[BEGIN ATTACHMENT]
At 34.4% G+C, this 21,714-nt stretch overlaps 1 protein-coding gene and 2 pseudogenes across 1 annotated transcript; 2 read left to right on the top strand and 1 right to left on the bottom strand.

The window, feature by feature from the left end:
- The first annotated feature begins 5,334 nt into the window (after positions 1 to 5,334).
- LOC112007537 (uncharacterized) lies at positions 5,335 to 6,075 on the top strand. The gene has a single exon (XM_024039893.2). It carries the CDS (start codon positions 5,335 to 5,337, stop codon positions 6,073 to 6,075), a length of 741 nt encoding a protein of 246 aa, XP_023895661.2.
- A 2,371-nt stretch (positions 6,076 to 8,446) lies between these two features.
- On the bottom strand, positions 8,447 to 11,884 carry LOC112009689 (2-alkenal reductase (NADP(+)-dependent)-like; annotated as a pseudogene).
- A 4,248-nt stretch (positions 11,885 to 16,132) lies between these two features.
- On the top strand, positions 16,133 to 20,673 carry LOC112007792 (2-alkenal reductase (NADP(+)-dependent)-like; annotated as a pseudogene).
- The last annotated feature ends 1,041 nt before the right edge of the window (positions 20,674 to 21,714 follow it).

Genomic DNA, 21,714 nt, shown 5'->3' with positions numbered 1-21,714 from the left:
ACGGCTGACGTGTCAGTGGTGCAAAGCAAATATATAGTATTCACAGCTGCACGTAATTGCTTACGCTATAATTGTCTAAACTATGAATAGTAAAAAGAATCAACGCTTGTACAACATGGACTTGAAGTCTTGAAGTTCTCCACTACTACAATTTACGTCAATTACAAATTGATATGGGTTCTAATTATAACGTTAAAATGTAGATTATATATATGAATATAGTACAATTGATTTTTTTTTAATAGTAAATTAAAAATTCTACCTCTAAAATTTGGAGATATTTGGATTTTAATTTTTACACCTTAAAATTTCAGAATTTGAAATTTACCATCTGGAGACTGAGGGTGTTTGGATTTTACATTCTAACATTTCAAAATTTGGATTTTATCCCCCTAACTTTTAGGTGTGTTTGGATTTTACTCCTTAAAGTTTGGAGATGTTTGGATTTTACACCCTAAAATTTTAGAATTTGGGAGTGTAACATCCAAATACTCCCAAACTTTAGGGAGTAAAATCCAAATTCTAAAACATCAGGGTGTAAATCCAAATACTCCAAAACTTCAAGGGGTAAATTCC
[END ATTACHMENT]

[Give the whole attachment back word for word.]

At 34.4% G+C, this 21,714-nt stretch overlaps 1 protein-coding gene and 2 pseudogenes across 1 annotated transcript; 2 read left to right on the top strand and 1 right to left on the bottom strand.

The window, feature by feature from the left end:
- The first annotated feature begins 5,334 nt into the window (after positions 1 to 5,334).
- LOC112007537 (uncharacterized) lies at positions 5,335 to 6,075 on the top strand. The gene has a single exon (XM_024039893.2). It carries the CDS (start codon positions 5,335 to 5,337, stop codon positions 6,073 to 6,075), a length of 741 nt encoding a protein of 246 aa, XP_023895661.2.
- A 2,371-nt stretch (positions 6,076 to 8,446) lies between these two features.
- On the bottom strand, positions 8,447 to 11,884 carry LOC112009689 (2-alkenal reductase (NADP(+)-dependent)-like; annotated as a pseudogene).
- A 4,248-nt stretch (positions 11,885 to 16,132) lies between these two features.
- On the top strand, positions 16,133 to 20,673 carry LOC112007792 (2-alkenal reductase (NADP(+)-dependent)-like; annotated as a pseudogene).
- The last annotated feature ends 1,041 nt before the right edge of the window (positions 20,674 to 21,714 follow it).

Genomic DNA, 21,714 nt, shown 5'->3' with positions numbered 1-21,714 from the left:
ACGGCTGACGTGTCAGTGGTGCAAAGCAAATATATAGTATTCACAGCTGCACGTAATTGCTTACGCTATAATTGTCTAAACTATGAATAGTAAAAAGAATCAACGCTTGTACAACATGGACTTGAAGTCTTGAAGTTCTCCACTACTACAATTTACGTCAATTACAAATTGATATGGGTTCTAATTATAACGTTAAAATGTAGATTATATATATGAATATAGTACAATTGATTTTTTTTTAATAGTAAATTAAAAATTCTACCTCTAAAATTTGGAGATATTTGGATTTTAATTTTTACACCTTAAAATTTCAGAATTTGAAATTTACCATCTGGAGACTGAGGGTGTTTGGATTTTACATTCTAACATTTCAAAATTTGGATTTTATCCCCCTAACTTTTAGGTGTGTTTGGATTTTACTCCTTAAAGTTTGGAGATGTTTGGATTTTACACCCTAAAATTTTAGAATTTGGGAGTGTAACATCCAAATACTCCCAAACTTTAGGGAGTAAAATCCAAATTCTAAAACATCAGGGTGTAAATCCAAATACTCCAAAACTTCAAGGGGTAAATTCC